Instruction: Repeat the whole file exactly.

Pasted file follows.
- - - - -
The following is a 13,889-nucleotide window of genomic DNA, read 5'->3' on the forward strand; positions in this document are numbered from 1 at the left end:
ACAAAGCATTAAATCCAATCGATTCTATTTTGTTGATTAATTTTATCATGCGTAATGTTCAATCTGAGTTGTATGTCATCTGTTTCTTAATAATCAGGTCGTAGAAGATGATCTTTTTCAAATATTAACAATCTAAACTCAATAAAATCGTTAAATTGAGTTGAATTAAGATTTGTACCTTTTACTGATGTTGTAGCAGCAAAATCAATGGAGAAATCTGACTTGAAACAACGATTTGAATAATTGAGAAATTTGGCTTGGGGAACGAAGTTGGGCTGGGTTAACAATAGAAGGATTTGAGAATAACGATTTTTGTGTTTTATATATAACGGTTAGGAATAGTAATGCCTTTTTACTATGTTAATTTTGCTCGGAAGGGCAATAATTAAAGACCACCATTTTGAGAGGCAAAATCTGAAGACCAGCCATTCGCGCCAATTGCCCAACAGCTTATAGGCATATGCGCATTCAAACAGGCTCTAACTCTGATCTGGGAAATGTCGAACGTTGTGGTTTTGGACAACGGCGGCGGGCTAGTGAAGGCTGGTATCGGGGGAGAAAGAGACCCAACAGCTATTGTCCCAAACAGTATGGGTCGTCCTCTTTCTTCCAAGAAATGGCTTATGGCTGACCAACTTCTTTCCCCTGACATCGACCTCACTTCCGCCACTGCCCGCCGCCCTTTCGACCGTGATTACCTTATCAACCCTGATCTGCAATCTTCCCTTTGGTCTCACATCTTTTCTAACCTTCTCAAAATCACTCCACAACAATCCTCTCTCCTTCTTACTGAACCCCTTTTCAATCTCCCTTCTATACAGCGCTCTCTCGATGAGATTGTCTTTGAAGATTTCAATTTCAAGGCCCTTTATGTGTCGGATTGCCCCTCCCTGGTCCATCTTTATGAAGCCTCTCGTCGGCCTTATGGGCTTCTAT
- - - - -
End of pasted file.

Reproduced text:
The following is a 13,889-nucleotide window of genomic DNA, read 5'->3' on the forward strand; positions in this document are numbered from 1 at the left end:
ACAAAGCATTAAATCCAATCGATTCTATTTTGTTGATTAATTTTATCATGCGTAATGTTCAATCTGAGTTGTATGTCATCTGTTTCTTAATAATCAGGTCGTAGAAGATGATCTTTTTCAAATATTAACAATCTAAACTCAATAAAATCGTTAAATTGAGTTGAATTAAGATTTGTACCTTTTACTGATGTTGTAGCAGCAAAATCAATGGAGAAATCTGACTTGAAACAACGATTTGAATAATTGAGAAATTTGGCTTGGGGAACGAAGTTGGGCTGGGTTAACAATAGAAGGATTTGAGAATAACGATTTTTGTGTTTTATATATAACGGTTAGGAATAGTAATGCCTTTTTACTATGTTAATTTTGCTCGGAAGGGCAATAATTAAAGACCACCATTTTGAGAGGCAAAATCTGAAGACCAGCCATTCGCGCCAATTGCCCAACAGCTTATAGGCATATGCGCATTCAAACAGGCTCTAACTCTGATCTGGGAAATGTCGAACGTTGTGGTTTTGGACAACGGCGGCGGGCTAGTGAAGGCTGGTATCGGGGGAGAAAGAGACCCAACAGCTATTGTCCCAAACAGTATGGGTCGTCCTCTTTCTTCCAAGAAATGGCTTATGGCTGACCAACTTCTTTCCCCTGACATCGACCTCACTTCCGCCACTGCCCGCCGCCCTTTCGACCGTGATTACCTTATCAACCCTGATCTGCAATCTTCCCTTTGGTCTCACATCTTTTCTAACCTTCTCAAAATCACTCCACAACAATCCTCTCTCCTTCTTACTGAACCCCTTTTCAATCTCCCTTCTATACAGCGCTCTCTCGATGAGATTGTCTTTGAAGATTTCAATTTCAAGGCCCTTTATGTGTCGGATTGCCCCTCCCTGGTCCATCTTTATGAAGCCTCTCGTCGGCCTTATGGGCTTCTAT